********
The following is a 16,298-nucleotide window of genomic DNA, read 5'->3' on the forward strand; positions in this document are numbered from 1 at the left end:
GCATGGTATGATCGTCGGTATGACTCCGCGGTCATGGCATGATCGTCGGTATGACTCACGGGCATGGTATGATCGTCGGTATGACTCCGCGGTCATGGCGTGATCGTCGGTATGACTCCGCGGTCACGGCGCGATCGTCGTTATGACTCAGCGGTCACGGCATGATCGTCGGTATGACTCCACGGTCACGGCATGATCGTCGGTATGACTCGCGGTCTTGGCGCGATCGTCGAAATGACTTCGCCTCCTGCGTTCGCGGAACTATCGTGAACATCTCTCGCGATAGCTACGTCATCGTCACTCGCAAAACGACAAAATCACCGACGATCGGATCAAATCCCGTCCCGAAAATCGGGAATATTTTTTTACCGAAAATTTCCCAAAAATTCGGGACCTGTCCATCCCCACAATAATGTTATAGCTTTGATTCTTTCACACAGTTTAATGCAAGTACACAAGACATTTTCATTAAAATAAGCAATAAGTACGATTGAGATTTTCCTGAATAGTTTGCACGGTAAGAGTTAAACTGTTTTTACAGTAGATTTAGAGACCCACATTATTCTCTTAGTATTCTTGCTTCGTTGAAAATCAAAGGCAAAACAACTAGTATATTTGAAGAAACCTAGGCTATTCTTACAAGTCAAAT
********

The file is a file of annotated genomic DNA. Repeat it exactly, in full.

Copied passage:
The following is a 16,298-nucleotide window of genomic DNA, read 5'->3' on the forward strand; positions in this document are numbered from 1 at the left end:
GCATGGTATGATCGTCGGTATGACTCCGCGGTCATGGCATGATCGTCGGTATGACTCACGGGCATGGTATGATCGTCGGTATGACTCCGCGGTCATGGCGTGATCGTCGGTATGACTCCGCGGTCACGGCGCGATCGTCGTTATGACTCAGCGGTCACGGCATGATCGTCGGTATGACTCCACGGTCACGGCATGATCGTCGGTATGACTCGCGGTCTTGGCGCGATCGTCGAAATGACTTCGCCTCCTGCGTTCGCGGAACTATCGTGAACATCTCTCGCGATAGCTACGTCATCGTCACTCGCAAAACGACAAAATCACCGACGATCGGATCAAATCCCGTCCCGAAAATCGGGAATATTTTTTTACCGAAAATTTCCCAAAAATTCGGGACCTGTCCATCCCCACAATAATGTTATAGCTTTGATTCTTTCACACAGTTTAATGCAAGTACACAAGACATTTTCATTAAAATAAGCAATAAGTACGATTGAGATTTTCCTGAATAGTTTGCACGGTAAGAGTTAAACTGTTTTTACAGTAGATTTAGAGACCCACATTATTCTCTTAGTATTCTTGCTTCGTTGAAAATCAAAGGCAAAACAACTAGTATATTTGAAGAAACCTAGGCTATTCTTACAAGTCAAAT